Options for the CSW conf file
CSW Configuration file (csw.conf) overview
We are starting to promote the idea of a global configuration file for certain
options for CSW packages. This configuration file is not meant to be a
catch-all for any and all configuration; but rather, to determine high-level
package preferences for a site, or a specific machine.
The concept is that packages that have a postinstall to potentially
autoconfigure daemons, should first read in the config file to determine
if they should autoenable or not.
Conf File locations:
Files should be checked in that specific order. This is to allow a global
configuration file in /opt/csw/etc, but then also allow for machine-specific
overrides in /etc/opt/csw
Since postinstall scripts are always /bin/sh scripts, these files should be
used in some manner similar to the following /bin/sh code:
# in postinstall
if [ -x $PKG_INSTALL_ROOT/opt/csw/etc/csw.conf ] ; then
if [ -x $PKG_INSTALL_ROOT/etc/opt/csw/csw.conf ] ; then
Right now, there are two officially recognized variables that you may set:
The default is "yes", as implied at the top of this page.
Any postinstall scripts that enable daemons, should first check for if [
"$autoenable_daemons" = "no" ] and skip enabling the demon to run at
boot time, if it is so. (similarly, they should not start the demon "right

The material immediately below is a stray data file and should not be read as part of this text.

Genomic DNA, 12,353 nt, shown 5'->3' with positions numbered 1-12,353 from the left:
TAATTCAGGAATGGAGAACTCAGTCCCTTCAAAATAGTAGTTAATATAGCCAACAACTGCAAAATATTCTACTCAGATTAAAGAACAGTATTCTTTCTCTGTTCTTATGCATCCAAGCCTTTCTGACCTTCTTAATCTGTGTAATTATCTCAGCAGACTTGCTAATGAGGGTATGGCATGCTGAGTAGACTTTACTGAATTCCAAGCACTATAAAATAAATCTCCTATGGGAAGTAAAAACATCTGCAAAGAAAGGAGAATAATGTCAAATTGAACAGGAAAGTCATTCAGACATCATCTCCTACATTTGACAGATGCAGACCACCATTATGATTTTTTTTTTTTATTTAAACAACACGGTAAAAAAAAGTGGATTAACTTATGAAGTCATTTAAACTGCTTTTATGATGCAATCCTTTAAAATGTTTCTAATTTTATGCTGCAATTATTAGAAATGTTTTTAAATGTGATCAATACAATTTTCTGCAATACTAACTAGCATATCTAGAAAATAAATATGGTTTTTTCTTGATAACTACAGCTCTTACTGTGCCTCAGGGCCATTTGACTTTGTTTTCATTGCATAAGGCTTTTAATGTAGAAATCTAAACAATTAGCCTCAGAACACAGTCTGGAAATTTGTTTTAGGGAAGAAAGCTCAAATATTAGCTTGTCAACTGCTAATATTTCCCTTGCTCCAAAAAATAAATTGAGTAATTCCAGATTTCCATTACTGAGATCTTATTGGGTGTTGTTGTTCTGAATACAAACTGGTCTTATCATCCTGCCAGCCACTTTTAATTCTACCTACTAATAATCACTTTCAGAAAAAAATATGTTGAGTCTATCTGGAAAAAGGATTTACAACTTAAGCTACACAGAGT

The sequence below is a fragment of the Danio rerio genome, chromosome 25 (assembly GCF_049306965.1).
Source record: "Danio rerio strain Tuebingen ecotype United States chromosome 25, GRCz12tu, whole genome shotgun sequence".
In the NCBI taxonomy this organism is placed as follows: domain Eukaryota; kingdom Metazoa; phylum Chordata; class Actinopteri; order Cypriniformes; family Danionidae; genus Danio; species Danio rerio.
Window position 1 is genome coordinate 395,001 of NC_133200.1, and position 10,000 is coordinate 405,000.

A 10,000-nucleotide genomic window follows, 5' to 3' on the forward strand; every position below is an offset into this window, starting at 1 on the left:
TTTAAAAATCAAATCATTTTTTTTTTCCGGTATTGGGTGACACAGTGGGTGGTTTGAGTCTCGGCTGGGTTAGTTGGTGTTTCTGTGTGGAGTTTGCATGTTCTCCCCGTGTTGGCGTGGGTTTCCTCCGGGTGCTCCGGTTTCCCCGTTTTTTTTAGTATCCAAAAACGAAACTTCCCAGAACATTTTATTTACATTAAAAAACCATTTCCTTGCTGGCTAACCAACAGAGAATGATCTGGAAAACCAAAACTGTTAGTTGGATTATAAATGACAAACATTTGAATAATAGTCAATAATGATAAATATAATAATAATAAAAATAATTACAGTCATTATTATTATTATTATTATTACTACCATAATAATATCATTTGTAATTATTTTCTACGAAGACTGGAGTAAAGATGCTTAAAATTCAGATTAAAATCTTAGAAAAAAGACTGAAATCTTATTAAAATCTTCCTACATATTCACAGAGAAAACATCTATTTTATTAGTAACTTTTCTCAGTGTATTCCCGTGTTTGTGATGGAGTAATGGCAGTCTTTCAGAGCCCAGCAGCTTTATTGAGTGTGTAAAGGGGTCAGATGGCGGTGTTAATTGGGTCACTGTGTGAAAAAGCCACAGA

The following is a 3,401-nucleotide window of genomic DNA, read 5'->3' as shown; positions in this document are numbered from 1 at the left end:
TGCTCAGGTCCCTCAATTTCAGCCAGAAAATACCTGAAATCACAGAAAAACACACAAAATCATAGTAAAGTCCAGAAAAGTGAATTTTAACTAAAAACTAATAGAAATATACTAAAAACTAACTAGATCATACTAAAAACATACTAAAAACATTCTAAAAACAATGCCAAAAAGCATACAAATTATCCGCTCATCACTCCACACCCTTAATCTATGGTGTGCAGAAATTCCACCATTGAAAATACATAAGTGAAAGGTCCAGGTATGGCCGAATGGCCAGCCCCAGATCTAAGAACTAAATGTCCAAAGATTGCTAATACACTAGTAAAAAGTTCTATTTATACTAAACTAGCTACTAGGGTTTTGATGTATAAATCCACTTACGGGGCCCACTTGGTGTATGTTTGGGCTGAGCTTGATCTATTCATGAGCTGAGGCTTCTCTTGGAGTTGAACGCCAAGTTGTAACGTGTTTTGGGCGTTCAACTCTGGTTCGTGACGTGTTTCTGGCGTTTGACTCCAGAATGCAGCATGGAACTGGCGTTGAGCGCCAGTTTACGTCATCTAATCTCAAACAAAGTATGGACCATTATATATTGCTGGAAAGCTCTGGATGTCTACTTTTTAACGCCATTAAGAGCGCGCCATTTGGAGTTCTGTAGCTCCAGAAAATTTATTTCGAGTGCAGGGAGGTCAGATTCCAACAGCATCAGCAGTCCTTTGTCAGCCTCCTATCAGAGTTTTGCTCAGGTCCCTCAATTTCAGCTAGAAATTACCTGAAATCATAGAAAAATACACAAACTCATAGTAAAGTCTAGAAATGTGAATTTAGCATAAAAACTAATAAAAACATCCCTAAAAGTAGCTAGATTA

now", if this variable is set to no)
It is also be allowable, to give site administrators the option of having
a demon-specific "(enable/do not enable) daemon" flag as above, if that
package chooses to support it.
In this case, the syntax in the csw.conf file would look something like:
The only "mandatory" variable for postinstall scripts to check, however, is
the global one.
Please note that this variable is for package installation time only;
ie: by "postinstall" specifically.
"normal" boot time scripts, such as /etc/init.d/cswyourprog,
should not check it.
They should use their own "normal" way of enabling/disabling
If there is no "normal" way,
it is suggested that boot scripts check for the existance of the
normal config file for the software, and not start the
demon if none is present.
In that way, postinstall scripts can create a default config file, so long as
autoenable_daemons=yes or not present. That way, the user has the option
to manually create the config file later on, and thus "manually" enable the
demon at boot time (as opposed to "autoenable").
Some installations like to keep things EXACTLY the same across all their
Solaris 8, 9, and 10 machines. This means that they do not wish to use
SMF to configure demons, even if it is available.
This page changed by Philip Brown on Fri May 9 13:59:51 EDT 2008